Sundance 2023: Q&A with ‘The Tuba Thieves’ Director, Alison O’Daniel
When a series of tuba thefts left Southern California high schools without their bellowing brass, the media’s tunnel focus on the thieves felt neglectful to visual artist and filmmaker, Alison O’Daniel.
“I had a rebellious reaction to the way they were being reported,” says O’Daniel. “I decided I was going to make a film called ‘The Tuba Thieves,’ but it wouldn’t focus on the thieves because the reporting was so obsessed with the thieves.”
O’Daniel premiered ‘The Tuba Thieves’–a film she wrote, directed, and captioned at the Sundance Film Festival 2023, where we caught up to get her thoughts on captions, film access, and the creative challenges and opportunities of translating sound into text.
First off, congrats on premiering ‘The Tuba Thieves’ here at Sundance after an exciting 11-year filmmaking journey. We had the pleasure of screening your film earlier, but we’d love a quick synopsis for our audience.
Alison: Thank you. ‘The Tuba Thieves’ is a film that is structured around this three-year period of time where tubas were stolen from 12 different high schools across Southern California.
There are two main characters. One’s name is Nyke Prince–she’s a d/Deaf woman who in real life has a relationship to drumming. Her storyline is balancing fiction and nonfiction.
The other main character’s name is Geovanny Marroquin–he was the drum major at Centennial High School in Compton, California.
The film also has an angle on noise pollution and the omnipresence of noise pollution in everyone’s life. It’s ultimately a film about the perception of sound in Los Angeles.
I was really curious about a more expansive listening project response to the thieves. I wanted to direct and write a film from that position of a composer and have composers actually start as the writers–or something like that.
‘The Tuba Thieves’ leans heavily on captions for shaping the narrative. Spoken dialogue is infrequent, so the audience’s awareness of non-verbal sounds is heightened. What’s informed your perspective on captions?
Alison: I was really inspired by transforming how awful the experience was.
I used to get really angry–I still get really angry if I see captions that censor–if there’s a curse word and it’s changed or marked out.
But then I’m d/Deaf/hard of hearing, so I can hear well enough to know if there’s a discrepancy.
I have heard and experienced that discrepancy enough to just be like, “What does that say about whoever’s censoring this–what their perception of what the Deaf community should have access to?”
So it’s not just not having access to whole big things, but also not having access to the details that make something colorful.
There can be a flattening out for the Deaf community when we don’t have access–but also when the access is badly done.
“So it’s not just not having access to whole big things, but also not having access to the details that make something colorful.”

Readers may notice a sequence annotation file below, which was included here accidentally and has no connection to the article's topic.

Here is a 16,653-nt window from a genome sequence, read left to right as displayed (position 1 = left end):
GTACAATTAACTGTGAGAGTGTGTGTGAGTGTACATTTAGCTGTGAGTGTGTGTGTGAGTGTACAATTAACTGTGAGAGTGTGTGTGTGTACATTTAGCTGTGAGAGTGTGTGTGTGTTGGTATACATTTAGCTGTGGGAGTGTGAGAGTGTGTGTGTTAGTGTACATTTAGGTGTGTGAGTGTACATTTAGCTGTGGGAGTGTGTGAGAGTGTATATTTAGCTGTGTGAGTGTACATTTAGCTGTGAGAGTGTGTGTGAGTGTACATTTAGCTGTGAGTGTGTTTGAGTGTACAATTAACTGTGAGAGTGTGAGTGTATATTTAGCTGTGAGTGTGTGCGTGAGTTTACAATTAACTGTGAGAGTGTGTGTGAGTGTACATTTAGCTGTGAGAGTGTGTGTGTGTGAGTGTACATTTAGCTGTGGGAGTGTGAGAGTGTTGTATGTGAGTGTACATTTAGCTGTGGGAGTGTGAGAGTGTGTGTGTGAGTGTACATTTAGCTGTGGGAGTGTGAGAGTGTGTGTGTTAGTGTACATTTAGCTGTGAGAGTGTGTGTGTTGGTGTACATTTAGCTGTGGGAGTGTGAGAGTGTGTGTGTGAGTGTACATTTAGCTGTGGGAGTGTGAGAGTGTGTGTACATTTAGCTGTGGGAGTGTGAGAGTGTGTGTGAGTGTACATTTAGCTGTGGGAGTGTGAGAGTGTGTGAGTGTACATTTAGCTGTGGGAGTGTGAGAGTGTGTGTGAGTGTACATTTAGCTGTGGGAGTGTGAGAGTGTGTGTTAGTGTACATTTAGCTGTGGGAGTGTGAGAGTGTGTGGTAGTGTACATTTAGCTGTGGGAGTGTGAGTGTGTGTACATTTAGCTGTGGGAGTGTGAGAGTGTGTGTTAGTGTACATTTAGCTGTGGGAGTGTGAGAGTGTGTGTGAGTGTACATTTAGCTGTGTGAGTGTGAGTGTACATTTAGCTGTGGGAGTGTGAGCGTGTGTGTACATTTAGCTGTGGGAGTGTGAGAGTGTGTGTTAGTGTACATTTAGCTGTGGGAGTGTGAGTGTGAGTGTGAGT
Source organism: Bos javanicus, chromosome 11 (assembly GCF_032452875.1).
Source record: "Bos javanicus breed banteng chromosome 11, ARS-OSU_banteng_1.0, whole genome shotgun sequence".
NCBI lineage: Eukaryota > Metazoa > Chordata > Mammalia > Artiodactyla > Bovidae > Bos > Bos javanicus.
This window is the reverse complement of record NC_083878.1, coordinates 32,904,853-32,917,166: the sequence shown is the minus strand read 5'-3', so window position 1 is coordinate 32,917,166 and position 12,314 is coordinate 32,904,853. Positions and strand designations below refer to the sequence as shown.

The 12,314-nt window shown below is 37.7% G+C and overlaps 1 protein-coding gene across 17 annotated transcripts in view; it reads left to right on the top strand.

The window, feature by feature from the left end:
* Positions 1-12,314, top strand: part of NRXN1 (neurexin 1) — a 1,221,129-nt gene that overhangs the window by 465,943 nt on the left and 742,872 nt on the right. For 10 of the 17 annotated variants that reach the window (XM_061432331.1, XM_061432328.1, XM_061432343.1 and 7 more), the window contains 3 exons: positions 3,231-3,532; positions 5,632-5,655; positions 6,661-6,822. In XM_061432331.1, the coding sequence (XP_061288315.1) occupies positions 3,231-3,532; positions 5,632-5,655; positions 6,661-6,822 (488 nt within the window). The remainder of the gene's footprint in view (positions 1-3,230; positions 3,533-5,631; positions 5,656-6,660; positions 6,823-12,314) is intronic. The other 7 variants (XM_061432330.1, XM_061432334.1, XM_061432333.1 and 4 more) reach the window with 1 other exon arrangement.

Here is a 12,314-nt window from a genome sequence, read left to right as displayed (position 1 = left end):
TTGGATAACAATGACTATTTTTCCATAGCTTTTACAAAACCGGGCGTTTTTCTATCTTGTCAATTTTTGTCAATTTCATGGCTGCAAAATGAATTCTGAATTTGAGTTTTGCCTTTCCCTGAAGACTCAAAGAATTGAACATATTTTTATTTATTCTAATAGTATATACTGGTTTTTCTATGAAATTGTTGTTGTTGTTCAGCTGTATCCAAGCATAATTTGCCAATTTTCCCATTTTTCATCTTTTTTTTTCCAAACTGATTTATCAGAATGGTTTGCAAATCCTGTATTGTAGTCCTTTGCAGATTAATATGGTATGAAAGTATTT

Your film gives an intimate glimpse into the Deaf experience. As a d/D/HoH filmmaker, what shifts in film access and captions have you seen since 2011?
Alison: From 2013 to 2018, I basically made 10 short films or scenes from the film. In that period, I didn’t see any development–none, until 2018.
Since 2018, I think a few things have happened. Crip Camp came out, which was amazing. Before it came out, I was part of Sundance’s first accessibility impact initiative, which was really amazing because it brought together Jim Lebrecht from Crip Camp–Rodney Evans, who made Vision Portraits, was there.
I have always been really interested in talking with other disabled artists about how our accessibilities can conflict–and how that can be interesting to work with.
I remember sitting through the first or the second screening of Crip Camp, and I was shocked because it didn’t have captions.
I was just like, “What? What’s happening? This movie of all movies? What?” And then, they had Netflix behind them, so people complained, then Netflix immediately delivered captioning.
So our fourth screening had captioning–open captioning. Jim was very open about his limitations in learning about it. Now he’s the biggest advocate.
After that, various film directors reached out. I interviewed Darius Marder, who made Sound of Metal. Another director reached out to me to read a script that was within the world of deafness.
“I have always been really interested in talking with other disabled artists about how our accessibilities can conflict–and how that can be interesting to work with.”
Sam Green, who premiered last year with ‘32 Sounds’ asked me for help.
It was an interesting feeling because I’d been making this film since 2011. In my first film, I was playing with the role of open captioning, so I wasn’t new to this.
I was sort of like, oh my gosh, I’ve been working on this film for so long, and I don’t own this, but I am developing something here.